Friday, February 17, 2006

Darfur is Dying

Yesterday in my office, postcards appeared for Million Voices for Darfur, which urge the President to follow up on his "not on my watch" promise written in the margins of a report about the Clinton administration's failings on Rwanda. (Unlike the much forwarded Reuters image of the President writing a note asking for a bathroom break, I was unable to locate a digital image of the President's note.)

To draw attention to the crisis in Darfur, where taking photos without a permit is forbidden, Nicholas Kristof of the New York Times has given "Disposable Cameras for Disposable People." Low tech solutions may be the best response to raising consciousness about the mass killings, even of tribal refugees in aid camps, but some are trying to use technology by confronting the non-newspaper reading young public with "serious games" about the mechanics of genocide.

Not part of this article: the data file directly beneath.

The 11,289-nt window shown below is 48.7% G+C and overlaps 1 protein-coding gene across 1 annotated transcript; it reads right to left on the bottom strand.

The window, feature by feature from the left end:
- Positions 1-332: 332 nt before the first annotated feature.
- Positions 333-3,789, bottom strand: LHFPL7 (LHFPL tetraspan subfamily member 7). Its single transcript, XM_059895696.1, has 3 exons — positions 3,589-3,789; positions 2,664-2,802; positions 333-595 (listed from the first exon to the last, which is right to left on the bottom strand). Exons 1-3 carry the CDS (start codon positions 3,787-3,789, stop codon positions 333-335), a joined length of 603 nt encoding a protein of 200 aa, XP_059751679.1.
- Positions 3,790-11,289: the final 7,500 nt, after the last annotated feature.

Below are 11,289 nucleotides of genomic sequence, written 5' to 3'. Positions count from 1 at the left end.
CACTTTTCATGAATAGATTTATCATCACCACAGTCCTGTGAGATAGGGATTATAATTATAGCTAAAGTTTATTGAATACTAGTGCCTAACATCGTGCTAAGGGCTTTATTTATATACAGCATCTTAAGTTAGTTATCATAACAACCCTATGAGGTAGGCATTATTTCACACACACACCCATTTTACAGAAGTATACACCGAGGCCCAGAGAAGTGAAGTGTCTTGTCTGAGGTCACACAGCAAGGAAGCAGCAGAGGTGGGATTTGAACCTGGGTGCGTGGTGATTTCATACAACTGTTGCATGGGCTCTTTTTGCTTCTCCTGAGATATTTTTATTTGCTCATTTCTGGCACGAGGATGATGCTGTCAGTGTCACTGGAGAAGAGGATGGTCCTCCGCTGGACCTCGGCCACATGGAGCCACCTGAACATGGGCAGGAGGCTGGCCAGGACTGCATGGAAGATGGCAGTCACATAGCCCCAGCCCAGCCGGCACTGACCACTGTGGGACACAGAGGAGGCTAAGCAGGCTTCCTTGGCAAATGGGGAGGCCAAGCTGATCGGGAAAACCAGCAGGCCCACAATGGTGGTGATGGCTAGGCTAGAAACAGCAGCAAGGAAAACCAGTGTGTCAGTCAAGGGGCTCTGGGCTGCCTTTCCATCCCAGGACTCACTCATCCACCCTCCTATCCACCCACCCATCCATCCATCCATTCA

For example, MTV has sponsored a video game design contest at "Darfur is Dying." The games vary from abstract manipulation of geometric shapes representing political stakeholders to more complex representations of villages or the landscapes over which social actors must run for water or run for cover. (A more sophisticated MMORPG called "Africa" is also apparently in the works.)

Strictly speaking, some of the Darfur is Dying "games" are unwinnable, as they are for the desperate inhabitants of the region. Unlike the feel-good Food Force game from the U.N., which has been previously reviewed in this blog, additional interventions from the player are needed in the political sphere.

I tend to be wary of "serious games" that flatten out the rhetorical complexities of deliberative discourse. On the other hand, even relatively simple Flash shooter games like September 12th are already sending political messages. September 12th is a simple shooter game, in which trying to shoot terrorists -- and in the process demolishing buildings and killing civilians -- only creates more terrorists. The option not to shoot creates possibilities for reconstruction and healing and can even be the initial strategy of game "play."

Without interactivity, you can also send a message with a "game," as this Iraq Game that was widely disseminated by online Arabic news outlets does. However, this scenario of the Iraq war seems dated, albeit prescient in predicting pan-Arab (and pan-Islamic) conflicts in response to U.S. aggression.



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